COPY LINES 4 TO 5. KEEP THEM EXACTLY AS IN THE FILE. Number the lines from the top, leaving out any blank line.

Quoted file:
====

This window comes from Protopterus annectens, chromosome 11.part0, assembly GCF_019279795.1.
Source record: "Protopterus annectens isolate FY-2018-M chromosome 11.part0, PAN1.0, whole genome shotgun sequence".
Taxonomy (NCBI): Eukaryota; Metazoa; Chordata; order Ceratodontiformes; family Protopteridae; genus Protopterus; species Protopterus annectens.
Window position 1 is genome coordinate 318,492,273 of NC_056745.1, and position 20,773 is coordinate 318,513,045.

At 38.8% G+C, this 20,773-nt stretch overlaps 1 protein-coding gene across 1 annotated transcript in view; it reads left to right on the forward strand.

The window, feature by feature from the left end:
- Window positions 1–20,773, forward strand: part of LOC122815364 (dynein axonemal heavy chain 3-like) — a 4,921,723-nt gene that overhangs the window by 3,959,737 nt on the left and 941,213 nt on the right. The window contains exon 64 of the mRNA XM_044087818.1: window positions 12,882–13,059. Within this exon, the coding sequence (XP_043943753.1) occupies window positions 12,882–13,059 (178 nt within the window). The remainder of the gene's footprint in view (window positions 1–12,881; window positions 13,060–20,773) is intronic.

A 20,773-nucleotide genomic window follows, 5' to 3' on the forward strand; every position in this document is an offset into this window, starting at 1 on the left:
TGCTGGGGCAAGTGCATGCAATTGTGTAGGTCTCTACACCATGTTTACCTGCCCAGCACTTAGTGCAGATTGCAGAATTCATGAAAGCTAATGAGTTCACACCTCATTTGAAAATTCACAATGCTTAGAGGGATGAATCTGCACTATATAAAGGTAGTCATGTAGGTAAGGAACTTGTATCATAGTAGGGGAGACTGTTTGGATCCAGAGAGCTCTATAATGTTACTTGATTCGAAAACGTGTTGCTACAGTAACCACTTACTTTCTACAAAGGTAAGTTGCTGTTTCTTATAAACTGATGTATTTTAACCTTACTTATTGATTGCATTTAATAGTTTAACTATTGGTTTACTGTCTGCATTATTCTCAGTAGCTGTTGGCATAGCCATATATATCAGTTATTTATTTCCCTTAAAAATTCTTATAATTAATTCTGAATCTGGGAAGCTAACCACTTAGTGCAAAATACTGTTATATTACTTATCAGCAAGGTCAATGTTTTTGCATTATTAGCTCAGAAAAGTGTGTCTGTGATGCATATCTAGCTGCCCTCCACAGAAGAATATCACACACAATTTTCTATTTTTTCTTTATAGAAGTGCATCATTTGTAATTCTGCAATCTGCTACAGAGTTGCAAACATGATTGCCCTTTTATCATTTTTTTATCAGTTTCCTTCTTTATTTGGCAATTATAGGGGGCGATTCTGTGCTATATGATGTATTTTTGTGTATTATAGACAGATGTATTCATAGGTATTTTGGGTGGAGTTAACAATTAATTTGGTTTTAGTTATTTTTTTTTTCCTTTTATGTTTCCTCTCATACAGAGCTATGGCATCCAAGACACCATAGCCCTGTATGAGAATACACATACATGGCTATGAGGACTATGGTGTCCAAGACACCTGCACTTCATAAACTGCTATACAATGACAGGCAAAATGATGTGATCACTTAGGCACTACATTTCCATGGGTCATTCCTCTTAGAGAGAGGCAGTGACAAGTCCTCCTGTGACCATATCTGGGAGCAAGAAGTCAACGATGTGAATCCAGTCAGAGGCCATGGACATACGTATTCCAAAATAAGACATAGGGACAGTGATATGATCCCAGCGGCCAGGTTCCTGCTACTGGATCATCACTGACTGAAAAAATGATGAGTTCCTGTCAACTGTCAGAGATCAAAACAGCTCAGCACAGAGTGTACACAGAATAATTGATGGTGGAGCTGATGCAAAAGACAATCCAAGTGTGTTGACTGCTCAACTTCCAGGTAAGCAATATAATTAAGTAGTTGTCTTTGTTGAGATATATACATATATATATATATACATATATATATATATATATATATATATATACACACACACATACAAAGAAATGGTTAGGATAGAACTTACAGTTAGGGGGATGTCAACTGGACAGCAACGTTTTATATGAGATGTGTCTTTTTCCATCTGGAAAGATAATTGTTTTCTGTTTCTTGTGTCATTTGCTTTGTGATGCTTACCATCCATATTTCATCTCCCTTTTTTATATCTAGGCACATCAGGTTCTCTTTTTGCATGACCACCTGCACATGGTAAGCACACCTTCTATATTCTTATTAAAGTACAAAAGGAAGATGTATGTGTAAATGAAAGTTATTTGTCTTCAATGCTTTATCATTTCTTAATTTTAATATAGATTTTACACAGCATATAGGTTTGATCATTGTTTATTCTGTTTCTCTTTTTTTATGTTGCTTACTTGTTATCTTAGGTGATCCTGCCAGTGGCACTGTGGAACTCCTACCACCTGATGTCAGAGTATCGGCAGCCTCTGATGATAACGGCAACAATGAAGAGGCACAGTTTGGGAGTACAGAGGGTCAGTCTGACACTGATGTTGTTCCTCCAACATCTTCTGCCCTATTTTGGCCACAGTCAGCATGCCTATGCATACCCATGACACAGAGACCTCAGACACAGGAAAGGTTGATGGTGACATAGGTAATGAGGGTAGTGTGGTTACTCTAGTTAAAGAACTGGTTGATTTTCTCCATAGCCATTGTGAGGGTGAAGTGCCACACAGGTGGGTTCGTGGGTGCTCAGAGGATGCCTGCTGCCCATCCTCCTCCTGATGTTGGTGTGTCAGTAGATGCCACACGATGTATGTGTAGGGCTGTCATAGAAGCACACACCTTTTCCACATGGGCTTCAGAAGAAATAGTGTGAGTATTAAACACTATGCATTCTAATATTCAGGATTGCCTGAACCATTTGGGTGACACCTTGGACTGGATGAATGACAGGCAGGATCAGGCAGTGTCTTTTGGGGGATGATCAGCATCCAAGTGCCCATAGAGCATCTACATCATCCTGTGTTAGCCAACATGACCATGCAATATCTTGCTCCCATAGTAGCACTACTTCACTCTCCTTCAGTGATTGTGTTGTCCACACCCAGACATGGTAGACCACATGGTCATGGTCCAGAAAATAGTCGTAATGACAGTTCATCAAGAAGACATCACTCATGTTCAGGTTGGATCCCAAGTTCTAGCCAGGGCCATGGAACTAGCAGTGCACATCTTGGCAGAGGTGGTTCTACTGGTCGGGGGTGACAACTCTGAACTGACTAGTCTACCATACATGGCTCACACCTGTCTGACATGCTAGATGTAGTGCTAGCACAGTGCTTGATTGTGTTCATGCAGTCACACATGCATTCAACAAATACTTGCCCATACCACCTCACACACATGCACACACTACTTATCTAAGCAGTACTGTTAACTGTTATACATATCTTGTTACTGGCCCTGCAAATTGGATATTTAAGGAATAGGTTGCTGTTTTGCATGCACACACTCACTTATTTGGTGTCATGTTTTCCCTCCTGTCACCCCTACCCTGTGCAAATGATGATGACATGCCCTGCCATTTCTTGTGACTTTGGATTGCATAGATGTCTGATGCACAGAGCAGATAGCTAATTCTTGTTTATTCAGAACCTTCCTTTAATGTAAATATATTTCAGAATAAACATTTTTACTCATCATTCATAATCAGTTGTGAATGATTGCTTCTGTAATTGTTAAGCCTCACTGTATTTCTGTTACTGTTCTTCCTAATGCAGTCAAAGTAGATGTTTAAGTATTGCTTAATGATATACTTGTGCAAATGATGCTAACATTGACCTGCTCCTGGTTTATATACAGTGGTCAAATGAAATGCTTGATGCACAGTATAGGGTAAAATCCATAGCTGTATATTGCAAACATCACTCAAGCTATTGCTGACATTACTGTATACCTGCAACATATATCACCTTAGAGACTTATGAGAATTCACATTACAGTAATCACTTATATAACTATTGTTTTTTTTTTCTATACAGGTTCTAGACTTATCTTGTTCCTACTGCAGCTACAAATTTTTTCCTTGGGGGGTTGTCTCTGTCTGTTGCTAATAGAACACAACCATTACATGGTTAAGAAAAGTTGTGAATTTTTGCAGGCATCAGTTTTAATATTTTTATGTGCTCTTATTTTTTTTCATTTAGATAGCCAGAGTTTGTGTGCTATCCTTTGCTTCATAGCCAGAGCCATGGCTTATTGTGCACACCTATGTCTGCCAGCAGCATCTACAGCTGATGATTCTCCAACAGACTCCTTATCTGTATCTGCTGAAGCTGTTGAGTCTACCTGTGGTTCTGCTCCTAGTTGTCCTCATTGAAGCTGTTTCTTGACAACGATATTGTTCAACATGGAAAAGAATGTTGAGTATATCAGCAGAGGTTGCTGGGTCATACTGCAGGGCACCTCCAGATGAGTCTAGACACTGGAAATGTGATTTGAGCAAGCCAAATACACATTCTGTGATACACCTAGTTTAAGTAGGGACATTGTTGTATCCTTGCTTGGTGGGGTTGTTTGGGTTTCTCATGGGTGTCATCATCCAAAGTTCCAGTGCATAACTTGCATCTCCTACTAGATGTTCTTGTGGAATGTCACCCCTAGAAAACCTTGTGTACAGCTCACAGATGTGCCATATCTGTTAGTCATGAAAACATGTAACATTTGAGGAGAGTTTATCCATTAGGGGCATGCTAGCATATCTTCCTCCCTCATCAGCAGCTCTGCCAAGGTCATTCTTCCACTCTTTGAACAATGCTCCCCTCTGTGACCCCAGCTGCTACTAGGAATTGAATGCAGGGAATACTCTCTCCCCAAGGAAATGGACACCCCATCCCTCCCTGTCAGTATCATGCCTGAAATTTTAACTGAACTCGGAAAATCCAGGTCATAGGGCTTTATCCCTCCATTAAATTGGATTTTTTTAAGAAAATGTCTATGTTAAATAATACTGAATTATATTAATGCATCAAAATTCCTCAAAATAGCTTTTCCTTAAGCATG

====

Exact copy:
Window position 1 is genome coordinate 318,492,273 of NC_056745.1, and position 20,773 is coordinate 318,513,045.

At 38.8% G+C, this 20,773-nt stretch overlaps 1 protein-coding gene across 1 annotated transcript in view; it reads left to right on the forward strand.